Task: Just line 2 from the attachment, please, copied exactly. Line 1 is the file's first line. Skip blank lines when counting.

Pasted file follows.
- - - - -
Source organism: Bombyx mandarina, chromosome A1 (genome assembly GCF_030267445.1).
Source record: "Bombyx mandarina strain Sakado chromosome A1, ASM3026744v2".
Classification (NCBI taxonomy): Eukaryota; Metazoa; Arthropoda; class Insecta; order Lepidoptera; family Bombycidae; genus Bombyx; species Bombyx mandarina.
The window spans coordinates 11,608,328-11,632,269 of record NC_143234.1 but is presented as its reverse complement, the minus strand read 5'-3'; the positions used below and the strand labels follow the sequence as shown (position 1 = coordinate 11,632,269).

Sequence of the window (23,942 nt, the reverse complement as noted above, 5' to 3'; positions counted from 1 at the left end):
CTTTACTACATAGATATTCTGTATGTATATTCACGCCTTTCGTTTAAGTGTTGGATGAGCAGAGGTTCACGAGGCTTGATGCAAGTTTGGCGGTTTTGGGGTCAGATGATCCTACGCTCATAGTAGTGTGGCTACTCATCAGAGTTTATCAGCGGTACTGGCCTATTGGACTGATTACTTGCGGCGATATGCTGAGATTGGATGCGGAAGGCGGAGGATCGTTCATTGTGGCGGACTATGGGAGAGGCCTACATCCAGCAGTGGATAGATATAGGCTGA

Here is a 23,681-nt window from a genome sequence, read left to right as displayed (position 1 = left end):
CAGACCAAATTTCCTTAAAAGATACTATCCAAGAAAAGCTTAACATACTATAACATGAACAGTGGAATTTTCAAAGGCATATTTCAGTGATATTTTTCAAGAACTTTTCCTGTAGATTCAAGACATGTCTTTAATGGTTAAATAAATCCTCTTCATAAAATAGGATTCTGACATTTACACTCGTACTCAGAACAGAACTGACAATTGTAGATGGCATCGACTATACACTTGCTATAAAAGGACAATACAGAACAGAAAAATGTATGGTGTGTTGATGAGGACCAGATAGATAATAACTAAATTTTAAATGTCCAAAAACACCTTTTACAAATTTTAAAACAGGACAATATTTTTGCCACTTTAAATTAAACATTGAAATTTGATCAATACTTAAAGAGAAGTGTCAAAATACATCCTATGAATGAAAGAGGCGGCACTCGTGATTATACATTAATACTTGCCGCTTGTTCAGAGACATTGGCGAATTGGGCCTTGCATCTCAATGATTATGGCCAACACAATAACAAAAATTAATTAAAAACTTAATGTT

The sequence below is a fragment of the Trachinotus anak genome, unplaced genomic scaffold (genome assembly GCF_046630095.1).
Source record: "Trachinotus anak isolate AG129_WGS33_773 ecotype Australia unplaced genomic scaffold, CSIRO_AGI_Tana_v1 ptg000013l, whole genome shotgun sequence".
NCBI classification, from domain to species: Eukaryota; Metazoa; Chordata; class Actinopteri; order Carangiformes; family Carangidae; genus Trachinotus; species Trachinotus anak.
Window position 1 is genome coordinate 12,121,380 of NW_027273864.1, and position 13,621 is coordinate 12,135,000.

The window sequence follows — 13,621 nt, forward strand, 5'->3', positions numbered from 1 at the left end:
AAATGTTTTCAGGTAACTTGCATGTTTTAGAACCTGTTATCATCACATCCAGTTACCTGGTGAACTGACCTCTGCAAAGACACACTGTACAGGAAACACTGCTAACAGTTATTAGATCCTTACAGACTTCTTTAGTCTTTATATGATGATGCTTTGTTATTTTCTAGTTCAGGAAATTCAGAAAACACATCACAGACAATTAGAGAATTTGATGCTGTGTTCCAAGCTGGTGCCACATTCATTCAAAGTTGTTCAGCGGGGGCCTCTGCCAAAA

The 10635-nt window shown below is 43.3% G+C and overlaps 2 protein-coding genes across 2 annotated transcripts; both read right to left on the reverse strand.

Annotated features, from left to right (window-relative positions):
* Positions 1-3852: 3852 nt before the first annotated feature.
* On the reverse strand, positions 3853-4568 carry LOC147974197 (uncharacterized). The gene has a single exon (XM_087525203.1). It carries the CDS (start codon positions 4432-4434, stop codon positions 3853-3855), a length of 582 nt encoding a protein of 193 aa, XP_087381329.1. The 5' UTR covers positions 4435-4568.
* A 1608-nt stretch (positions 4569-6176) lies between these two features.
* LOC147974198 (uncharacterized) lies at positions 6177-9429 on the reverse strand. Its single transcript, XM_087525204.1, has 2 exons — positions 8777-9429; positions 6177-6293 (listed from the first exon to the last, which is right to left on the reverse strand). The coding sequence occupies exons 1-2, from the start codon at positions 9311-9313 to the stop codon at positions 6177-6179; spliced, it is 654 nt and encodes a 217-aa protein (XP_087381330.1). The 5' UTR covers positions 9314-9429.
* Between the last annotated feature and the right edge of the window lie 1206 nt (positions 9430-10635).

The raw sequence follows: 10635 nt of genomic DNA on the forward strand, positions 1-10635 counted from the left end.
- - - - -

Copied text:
Source record: "Bombyx mandarina strain Sakado chromosome A1, ASM3026744v2".